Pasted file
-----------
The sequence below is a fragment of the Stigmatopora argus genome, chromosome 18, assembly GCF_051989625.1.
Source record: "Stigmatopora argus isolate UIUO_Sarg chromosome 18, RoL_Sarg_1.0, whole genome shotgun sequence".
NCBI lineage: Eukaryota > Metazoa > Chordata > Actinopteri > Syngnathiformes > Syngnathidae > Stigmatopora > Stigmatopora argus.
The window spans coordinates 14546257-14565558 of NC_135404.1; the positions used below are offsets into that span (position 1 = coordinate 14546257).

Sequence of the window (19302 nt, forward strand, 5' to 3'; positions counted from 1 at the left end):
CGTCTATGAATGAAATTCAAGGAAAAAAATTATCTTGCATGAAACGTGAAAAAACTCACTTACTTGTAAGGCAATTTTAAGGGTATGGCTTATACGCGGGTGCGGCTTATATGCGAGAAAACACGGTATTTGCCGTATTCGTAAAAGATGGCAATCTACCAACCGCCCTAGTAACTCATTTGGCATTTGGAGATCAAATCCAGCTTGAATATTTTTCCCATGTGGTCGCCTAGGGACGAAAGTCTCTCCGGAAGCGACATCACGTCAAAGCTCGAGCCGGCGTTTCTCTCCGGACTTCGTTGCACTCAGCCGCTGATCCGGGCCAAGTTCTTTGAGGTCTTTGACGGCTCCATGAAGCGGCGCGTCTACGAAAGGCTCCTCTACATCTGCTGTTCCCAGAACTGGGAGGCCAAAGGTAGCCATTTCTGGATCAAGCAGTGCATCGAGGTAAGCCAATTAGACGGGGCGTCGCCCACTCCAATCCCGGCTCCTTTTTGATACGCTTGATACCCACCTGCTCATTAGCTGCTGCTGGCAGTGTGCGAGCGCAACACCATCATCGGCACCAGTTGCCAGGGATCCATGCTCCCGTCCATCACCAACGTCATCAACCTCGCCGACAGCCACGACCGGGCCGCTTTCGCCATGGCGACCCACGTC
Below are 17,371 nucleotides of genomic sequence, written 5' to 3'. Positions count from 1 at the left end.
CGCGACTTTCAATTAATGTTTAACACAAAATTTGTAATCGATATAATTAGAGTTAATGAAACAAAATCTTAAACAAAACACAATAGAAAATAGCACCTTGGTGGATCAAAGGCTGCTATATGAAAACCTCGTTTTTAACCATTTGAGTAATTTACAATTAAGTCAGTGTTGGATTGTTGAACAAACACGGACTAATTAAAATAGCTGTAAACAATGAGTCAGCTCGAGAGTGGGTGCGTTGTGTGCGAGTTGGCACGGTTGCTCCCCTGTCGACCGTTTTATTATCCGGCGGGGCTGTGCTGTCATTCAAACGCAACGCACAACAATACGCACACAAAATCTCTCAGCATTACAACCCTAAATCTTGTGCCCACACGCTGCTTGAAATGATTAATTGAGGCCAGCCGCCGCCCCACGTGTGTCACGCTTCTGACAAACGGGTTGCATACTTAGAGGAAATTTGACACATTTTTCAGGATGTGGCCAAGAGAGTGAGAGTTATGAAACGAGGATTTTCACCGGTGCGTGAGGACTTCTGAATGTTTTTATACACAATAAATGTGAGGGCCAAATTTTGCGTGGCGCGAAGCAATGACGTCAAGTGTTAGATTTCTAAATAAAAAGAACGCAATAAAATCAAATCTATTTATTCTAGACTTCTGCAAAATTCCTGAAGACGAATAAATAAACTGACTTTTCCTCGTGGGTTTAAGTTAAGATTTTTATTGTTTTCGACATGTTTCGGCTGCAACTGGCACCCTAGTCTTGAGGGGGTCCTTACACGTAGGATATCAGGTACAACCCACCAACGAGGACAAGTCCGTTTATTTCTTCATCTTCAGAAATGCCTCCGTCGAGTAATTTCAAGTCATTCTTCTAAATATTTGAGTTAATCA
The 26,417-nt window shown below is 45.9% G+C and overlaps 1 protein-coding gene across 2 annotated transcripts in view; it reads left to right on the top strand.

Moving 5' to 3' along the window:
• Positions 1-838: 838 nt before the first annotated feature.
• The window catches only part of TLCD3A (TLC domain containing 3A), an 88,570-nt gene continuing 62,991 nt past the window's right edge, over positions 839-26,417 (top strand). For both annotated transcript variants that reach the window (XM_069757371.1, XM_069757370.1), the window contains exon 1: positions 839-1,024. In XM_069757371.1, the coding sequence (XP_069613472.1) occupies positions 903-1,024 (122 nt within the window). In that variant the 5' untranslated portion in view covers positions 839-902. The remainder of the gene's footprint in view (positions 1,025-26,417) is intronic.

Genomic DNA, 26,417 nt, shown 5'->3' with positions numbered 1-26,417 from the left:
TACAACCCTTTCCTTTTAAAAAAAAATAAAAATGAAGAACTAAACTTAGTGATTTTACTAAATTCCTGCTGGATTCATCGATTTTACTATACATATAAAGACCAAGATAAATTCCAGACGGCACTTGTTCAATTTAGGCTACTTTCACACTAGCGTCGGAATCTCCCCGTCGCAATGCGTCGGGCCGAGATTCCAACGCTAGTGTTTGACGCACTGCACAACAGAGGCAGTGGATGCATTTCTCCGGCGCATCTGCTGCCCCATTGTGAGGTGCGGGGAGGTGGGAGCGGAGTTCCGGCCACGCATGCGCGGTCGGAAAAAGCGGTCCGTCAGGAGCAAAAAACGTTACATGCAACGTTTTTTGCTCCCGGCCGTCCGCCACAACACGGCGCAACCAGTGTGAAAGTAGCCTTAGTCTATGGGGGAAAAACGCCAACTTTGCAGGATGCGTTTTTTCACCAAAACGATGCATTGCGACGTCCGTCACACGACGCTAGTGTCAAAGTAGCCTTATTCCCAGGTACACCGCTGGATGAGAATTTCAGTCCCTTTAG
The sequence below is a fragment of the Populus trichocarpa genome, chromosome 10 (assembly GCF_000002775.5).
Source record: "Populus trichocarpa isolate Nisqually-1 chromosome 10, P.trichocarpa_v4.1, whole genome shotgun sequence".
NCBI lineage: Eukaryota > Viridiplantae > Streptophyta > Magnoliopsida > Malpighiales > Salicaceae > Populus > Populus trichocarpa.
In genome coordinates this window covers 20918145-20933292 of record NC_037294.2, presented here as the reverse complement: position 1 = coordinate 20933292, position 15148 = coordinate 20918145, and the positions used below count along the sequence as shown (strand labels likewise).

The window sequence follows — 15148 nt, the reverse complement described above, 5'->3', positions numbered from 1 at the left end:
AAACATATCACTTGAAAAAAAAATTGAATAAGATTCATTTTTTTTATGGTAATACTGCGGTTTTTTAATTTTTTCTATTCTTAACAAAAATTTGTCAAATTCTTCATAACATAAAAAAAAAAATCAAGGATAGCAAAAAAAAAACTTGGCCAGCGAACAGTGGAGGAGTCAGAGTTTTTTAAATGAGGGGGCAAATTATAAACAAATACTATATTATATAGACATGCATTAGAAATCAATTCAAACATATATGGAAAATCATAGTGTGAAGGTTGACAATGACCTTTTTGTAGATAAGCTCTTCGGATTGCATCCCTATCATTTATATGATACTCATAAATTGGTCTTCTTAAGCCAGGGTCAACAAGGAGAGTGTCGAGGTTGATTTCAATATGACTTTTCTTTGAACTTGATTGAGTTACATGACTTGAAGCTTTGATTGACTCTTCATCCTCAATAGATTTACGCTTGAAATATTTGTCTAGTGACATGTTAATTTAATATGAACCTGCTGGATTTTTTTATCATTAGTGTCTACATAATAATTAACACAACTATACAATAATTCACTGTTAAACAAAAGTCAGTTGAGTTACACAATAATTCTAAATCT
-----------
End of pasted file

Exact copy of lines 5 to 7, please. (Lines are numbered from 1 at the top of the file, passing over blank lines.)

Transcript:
Sequence of the window (19302 nt, forward strand, 5' to 3'; positions counted from 1 at the left end):
CGTCTATGAATGAAATTCAAGGAAAAAAATTATCTTGCATGAAACGTGAAAAAACTCACTTACTTGTAAGGCAATTTTAAGGGTATGGCTTATACGCGGGTGCGGCTTATATGCGAGAAAACACGGTATTTGCCGTATTCGTAAAAGATGGCAATCTACCAACCGCCCTAGTAACTCATTTGGCATTTGGAGATCAAATCCAGCTTGAATATTTTTCCCATGTGGTCGCCTAGGGACGAAAGTCTCTCCGGAAGCGACATCACGTCAAAGCTCGAGCCGGCGTTTCTCTCCGGACTTCGTTGCACTCAGCCGCTGATCCGGGCCAAGTTCTTTGAGGTCTTTGACGGCTCCATGAAGCGGCGCGTCTACGAAAGGCTCCTCTACATCTGCTGTTCCCAGAACTGGGAGGCCAAAGGTAGCCATTTCTGGATCAAGCAGTGCATCGAGGTAAGCCAATTAGACGGGGCGTCGCCCACTCCAATCCCGGCTCCTTTTTGATACGCTTGATACCCACCTGCTCATTAGCTGCTGCTGGCAGTGTGCGAGCGCAACACCATCATCGGCACCAGTTGCCAGGGATCCATGCTCCCGTCCATCACCAACGTCATCAACCTCGCCGACAGCCACGACCGGGCCGCTTTCGCCATGGCGACCCACGTC
Below are 17,371 nucleotides of genomic sequence, written 5' to 3'. Positions count from 1 at the left end.